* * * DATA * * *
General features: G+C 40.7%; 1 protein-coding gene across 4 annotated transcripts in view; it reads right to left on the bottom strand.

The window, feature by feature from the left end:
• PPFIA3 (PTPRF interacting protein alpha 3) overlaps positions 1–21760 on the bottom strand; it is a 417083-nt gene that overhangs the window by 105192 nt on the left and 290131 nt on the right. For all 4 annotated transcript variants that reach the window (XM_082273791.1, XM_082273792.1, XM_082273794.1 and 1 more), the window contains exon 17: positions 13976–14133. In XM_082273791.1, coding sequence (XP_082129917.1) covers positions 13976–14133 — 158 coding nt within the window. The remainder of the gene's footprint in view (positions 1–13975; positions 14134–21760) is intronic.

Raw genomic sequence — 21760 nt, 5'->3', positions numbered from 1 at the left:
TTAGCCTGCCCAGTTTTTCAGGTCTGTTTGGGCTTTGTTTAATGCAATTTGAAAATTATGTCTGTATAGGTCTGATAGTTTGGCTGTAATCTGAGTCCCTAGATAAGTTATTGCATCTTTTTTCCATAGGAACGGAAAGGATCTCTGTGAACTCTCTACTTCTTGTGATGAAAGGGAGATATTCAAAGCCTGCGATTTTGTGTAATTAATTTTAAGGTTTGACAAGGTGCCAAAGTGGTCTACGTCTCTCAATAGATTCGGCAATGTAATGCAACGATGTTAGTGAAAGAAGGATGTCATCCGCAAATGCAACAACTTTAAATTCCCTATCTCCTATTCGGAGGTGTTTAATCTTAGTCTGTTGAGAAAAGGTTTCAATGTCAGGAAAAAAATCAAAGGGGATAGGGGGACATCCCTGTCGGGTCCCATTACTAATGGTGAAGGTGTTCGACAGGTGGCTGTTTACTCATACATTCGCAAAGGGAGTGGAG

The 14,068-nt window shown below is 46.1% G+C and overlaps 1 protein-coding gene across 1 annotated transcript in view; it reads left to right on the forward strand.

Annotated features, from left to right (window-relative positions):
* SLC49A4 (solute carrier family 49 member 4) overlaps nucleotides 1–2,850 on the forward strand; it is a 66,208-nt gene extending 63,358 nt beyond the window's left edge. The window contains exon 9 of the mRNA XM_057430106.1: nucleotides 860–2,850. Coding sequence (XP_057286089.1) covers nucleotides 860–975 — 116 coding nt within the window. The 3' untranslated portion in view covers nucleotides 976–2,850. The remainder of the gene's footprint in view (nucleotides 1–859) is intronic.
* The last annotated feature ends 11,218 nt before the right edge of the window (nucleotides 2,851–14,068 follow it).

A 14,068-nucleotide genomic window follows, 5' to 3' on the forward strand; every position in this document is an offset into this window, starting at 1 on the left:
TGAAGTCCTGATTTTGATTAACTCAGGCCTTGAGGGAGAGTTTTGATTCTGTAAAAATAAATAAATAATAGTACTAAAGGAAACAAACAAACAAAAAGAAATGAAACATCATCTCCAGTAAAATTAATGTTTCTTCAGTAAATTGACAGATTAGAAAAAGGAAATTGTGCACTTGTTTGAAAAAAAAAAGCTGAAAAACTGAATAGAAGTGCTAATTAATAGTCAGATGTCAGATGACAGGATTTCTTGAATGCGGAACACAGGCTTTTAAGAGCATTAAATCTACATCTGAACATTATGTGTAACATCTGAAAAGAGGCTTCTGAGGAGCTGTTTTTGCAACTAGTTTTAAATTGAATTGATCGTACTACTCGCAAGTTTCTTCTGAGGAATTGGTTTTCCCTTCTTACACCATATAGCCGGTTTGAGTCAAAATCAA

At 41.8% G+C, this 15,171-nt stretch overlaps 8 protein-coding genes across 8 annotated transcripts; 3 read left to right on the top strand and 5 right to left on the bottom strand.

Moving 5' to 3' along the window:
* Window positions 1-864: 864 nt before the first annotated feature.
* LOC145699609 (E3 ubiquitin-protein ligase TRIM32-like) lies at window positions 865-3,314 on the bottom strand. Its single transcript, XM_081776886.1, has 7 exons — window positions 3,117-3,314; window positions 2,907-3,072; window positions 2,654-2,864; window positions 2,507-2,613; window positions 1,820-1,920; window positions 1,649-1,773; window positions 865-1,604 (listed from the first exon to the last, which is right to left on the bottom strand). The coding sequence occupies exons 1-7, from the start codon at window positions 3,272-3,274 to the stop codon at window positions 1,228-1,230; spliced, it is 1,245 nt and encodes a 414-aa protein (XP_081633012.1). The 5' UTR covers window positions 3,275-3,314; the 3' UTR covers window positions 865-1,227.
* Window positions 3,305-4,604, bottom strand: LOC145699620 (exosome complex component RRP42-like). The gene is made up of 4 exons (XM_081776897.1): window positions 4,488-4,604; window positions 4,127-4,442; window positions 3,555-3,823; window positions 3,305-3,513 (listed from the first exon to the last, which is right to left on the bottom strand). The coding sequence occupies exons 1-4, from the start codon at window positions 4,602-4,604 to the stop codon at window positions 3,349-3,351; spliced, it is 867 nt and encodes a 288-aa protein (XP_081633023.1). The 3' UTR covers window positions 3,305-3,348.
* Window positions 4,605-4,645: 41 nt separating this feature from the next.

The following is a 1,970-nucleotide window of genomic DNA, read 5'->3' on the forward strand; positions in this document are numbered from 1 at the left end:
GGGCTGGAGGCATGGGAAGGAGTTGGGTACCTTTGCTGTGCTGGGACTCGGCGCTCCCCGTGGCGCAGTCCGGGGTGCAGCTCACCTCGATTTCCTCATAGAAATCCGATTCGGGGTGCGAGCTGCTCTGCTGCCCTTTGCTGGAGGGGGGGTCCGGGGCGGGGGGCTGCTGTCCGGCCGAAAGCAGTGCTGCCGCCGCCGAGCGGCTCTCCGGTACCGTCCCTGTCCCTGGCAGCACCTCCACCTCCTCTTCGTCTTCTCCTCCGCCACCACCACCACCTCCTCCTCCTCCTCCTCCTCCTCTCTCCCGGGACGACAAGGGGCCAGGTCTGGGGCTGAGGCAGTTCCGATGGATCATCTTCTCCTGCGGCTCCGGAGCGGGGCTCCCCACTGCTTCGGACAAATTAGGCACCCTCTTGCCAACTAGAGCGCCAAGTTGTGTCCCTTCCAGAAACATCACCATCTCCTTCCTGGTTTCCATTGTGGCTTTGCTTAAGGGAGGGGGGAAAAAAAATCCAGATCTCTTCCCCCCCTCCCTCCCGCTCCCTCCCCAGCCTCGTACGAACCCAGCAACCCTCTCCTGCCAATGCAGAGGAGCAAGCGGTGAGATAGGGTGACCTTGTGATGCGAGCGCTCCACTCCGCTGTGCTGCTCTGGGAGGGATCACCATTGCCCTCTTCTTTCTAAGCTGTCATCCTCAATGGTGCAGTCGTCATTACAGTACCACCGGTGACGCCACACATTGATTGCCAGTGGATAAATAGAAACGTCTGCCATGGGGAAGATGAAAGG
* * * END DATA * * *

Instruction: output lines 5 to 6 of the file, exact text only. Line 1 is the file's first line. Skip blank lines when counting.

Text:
TTAGCCTGCCCAGTTTTTCAGGTCTGTTTGGGCTTTGTTTAATGCAATTTGAAAATTATGTCTGTATAGGTCTGATAGTTTGGCTGTAATCTGAGTCCCTAGATAAGTTATTGCATCTTTTTTCCATAGGAACGGAAAGGATCTCTGTGAACTCTCTACTTCTTGTGATGAAAGGGAGATATTCAAAGCCTGCGATTTTGTGTAATTAATTTTAAGGTTTGACAAGGTGCCAAAGTGGTCTACGTCTCTCAATAGATTCGGCAATGTAATGCAACGATGTTAGTGAAAGAAGGATGTCATCCGCAAATGCAACAACTTTAAATTCCCTATCTCCTATTCGGAGGTGTTTAATCTTAGTCTGTTGAGAAAAGGTTTCAATGTCAGGAAAAAAATCAAAGGGGATAGGGGGACATCCCTGTCGGGTCCCATTACTAATGGTGAAGGTGTTCGACAGGTGGCTGTTTACTCATACATTCGCAAAGGGAGTGGAG

The 14,068-nt window shown below is 46.1% G+C and overlaps 1 protein-coding gene across 1 annotated transcript in view; it reads left to right on the forward strand.